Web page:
Helms is a pilot for rinky-dink regional airline. The family has vacationed for the same ten years in a cabin in Michigan, but Helms overhears that nobody likes going there. He is inspired to recreate the trip his father took thirty years earlier to Wally World, which did not end well (the original story in The National Lampoon was “Vacation ’58,” a great story that ended with Clark Griswold shooting Walt Disney in the leg). Helms and crew pack into a rental Albanian van, complete with a key fob with mysterious symbols, one of them a swastika.

We then launch into a road movie which, while familiar, offers genuine laughs. A mysterious trucker follows them after the young son insults him on a CB radio. They visit Applegate’s alma mater, where Helms finds out she was called “Do Anything Debbie” in school. They visit Audrey (Leslie Mann), Helms’ sister, who is now married to a studly weather man (Chris Hemsworth). They make a side trip to visit the folks (Chase and Beverly D’Angelo, only one of whom has aged well). Then they finally get to Wally World, where a battle erupts with a rival pilot over the last spot on the brand-new roller coaster.

This Vacation seems much more raunchy than the first one, though looking over the rating for the first one I see that there was some brief nudity and f-bombs. This one, keeping up with the times, I guess, has a lot more vomit jokes and spends a long time in a scene with Hemsworth showing off his package, a scene that was milked (sorry) for far too long.

There are many references to the first film. The beautiful lady in the car that catches Helms attention has a twist–instead it’s the eldest son who follows a beautiful girl across the seedy motel rooms of America. Helms and Applegate duck out to have sex on the Four Corners monument, one of the few gags that misfires, with an argument breaking out between the state cops of each of the four states (I believe that monument is on Indian land, so reservation police would be involved). And there’s a long scene that has the family bathing in a spring full of raw sewage, unbeknownst to them but know to us. When Helms gargles with the water the audience let out a long, collective “ewwww!”

While raunchy, though, the film never lets down its sweet nature. Beginning with a montage of vintage family vacation photos, seeming garnered from the Facebook page “Awkward Family Photos,” set to Lindsey Buckingham’s “Holiday Road” theme song, Vacation is an exercise in nostalgia, that is sure to bemuse those who remember the first film and induce giggles in those who don’t.

My rating for Vacation: B.

Opening in Las Vegas, July 24, 2015


An eclectic assortment of films opening this week, including one that will be remembered come Razzie time.

I refer to Pixels (27), getting some of the most venomous reviews of the year, mostly directed at Adam Sandler. This seems to be another nail in the coffin of his career as a bankable feature star–will a sit-com be next? Josh Bell: “Of course, calling Pixels one of Sandler’s better movies is like calling a particular strain of Ebola somewhat less horrifically painful; either way, it’s not pleasant.”

The “prestige” opening this week is Southpaw (56), which I reviewed below, with Jake Gyllenhaal as a boxer who starts high and ends up low. I found it to be a compendium of cliches, and while there may have been some Oscar hope with the Weinsteins for this they can forget it. Rodrigo Perez: “A very routine twelve rounds of tragedy, resilience and redemption, the boxing film Southpaw is a conventionally told dramaturgy high on intensity, but low on human insight or novel ways to tell a familiar story.”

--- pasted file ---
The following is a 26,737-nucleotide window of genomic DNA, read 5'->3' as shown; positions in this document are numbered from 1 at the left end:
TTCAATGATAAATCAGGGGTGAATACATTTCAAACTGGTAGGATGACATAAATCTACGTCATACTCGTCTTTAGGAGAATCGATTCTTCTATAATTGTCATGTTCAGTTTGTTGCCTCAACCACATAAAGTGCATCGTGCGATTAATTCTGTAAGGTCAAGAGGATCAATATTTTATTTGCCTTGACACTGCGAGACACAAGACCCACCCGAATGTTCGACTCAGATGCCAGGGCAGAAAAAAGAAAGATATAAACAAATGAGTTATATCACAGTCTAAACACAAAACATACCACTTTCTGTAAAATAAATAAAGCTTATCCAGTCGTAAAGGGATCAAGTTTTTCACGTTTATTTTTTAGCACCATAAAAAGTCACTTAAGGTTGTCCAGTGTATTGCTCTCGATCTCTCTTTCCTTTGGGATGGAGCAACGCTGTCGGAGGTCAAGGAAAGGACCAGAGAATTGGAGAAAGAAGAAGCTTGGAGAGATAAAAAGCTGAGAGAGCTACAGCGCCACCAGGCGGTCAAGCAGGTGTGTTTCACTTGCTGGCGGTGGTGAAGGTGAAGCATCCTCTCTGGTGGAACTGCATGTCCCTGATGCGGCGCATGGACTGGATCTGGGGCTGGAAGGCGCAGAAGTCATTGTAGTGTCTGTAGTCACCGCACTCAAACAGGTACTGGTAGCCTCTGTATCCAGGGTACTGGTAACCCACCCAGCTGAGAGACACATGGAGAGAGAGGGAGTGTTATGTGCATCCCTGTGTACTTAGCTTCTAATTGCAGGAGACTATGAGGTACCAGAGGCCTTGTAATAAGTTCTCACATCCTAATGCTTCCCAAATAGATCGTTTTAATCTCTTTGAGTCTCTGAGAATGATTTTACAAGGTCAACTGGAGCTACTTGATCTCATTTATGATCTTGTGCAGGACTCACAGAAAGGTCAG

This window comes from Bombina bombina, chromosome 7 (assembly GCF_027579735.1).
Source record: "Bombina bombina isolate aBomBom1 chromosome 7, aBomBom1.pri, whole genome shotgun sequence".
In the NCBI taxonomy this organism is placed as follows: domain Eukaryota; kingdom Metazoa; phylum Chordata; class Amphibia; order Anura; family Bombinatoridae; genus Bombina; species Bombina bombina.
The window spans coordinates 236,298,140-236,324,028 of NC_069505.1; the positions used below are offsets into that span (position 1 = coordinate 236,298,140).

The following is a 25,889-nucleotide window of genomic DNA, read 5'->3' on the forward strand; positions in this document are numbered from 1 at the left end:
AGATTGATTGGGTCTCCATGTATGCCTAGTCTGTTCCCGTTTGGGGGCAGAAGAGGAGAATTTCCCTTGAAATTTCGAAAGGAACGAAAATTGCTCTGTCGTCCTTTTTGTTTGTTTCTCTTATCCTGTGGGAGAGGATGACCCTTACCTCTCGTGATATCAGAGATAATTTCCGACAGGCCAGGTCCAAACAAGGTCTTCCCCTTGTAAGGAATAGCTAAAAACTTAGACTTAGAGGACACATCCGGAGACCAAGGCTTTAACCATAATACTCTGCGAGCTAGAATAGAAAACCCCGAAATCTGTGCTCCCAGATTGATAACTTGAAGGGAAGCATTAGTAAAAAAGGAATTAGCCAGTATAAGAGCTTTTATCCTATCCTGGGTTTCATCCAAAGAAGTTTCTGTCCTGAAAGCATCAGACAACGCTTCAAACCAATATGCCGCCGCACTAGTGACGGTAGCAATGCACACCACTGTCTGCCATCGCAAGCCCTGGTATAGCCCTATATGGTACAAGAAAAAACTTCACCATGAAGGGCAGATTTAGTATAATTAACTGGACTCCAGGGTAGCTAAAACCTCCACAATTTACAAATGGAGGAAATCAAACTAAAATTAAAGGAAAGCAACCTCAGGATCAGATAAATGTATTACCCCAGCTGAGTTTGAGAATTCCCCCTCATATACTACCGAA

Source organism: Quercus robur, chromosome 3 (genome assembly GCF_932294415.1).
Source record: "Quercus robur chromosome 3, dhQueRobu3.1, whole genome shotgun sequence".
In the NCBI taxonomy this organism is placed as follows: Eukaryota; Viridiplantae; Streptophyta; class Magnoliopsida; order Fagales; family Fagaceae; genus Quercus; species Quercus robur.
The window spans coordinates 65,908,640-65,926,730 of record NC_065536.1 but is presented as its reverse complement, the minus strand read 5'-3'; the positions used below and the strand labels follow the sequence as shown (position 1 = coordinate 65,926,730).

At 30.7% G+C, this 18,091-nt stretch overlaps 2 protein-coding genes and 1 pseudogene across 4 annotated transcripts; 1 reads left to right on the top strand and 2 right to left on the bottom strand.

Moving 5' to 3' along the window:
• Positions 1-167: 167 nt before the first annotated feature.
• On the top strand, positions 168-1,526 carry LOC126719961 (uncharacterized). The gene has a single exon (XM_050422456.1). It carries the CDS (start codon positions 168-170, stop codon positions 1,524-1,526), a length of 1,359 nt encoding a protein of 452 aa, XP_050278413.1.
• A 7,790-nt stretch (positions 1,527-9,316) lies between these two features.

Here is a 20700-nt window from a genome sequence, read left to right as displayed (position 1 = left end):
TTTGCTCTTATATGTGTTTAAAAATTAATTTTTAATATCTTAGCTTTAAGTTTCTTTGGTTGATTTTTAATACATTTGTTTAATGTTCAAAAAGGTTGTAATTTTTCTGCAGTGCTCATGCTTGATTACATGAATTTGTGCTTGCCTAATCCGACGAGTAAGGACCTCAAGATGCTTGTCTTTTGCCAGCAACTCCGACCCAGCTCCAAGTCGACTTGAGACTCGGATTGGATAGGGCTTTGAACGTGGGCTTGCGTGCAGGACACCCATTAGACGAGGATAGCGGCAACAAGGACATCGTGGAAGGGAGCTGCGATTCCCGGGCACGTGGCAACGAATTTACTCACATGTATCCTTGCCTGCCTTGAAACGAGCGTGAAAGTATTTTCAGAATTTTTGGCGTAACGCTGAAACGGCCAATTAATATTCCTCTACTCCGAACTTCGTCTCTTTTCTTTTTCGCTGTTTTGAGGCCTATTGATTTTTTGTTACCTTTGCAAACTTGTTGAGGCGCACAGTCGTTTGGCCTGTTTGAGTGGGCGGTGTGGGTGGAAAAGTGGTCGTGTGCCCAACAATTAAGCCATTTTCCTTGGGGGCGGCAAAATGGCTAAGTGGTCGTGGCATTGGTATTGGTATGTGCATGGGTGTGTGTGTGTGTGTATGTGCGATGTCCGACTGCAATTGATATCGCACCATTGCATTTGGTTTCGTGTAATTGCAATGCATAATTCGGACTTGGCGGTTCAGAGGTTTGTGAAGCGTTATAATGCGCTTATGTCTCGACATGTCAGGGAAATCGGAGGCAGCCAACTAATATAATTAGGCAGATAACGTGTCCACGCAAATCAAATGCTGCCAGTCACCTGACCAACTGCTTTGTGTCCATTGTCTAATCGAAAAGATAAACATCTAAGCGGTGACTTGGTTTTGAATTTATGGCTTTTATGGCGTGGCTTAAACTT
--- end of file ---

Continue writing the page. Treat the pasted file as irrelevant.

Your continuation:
For teenage girls there’s Paper Towns (57), based on a novel by the same author of The Fault in Our Stars. Cara Delevignge stars as the latest fashion model to attempt to break into acting; she’s mostly known for her bisexuality and her eyebrows, but is not getting rave reviews for her thespianism. Eric Henderson: “To hose down the white elephant in the room right off the bat, yes, it falls into place as a coming-of-age spin on the Manic Pixie Dream Girl archetype.”

A better family drama may be Infinitely Polar Bear (64), which stars Mark Ruffalo as a father struggling with bipolar disorder. Marjorie Baumgarten: “With Infinitely Polar Bear, Forbes has created a warm family portrait, even though it sugarcoats the specter that mental illness casts on this group’s well-being.”

For those who want a really bad movie, VOD is offering Joe Dirt 2: Beautiful Loser, a misbegotten attempt by David Spade to remain relevant. I would have really liked to see the pitch meeting for this and the idiots who spent money to make it. There is no Metacritic rating, but my local paper gave it one star: “You’d think that after 14 years, they’d have more than stale fart jokes and weak callbacks to bits that weren’t funny in the first place.”

Review: Southpaw


It’s interesting that though boxing is far less popular in the U.S. than it was thirty or forty years ago, movies about boxing keep getting made. Some of them, like Million Dollar Baby and The Fighter, are good and have something fresh to say. Others, like Southpaw, are just a collection of cliches.

The writer is Kurt Sutter, and he apparently has seen every boxing movie ever made, because there are snippets of them here. We get some of Rocky, some of The Fighter, some of Million Dollar Baby, some of Raging Bull. But I’ll be damned if I didn’t get caught up in the predictable but exciting final bout.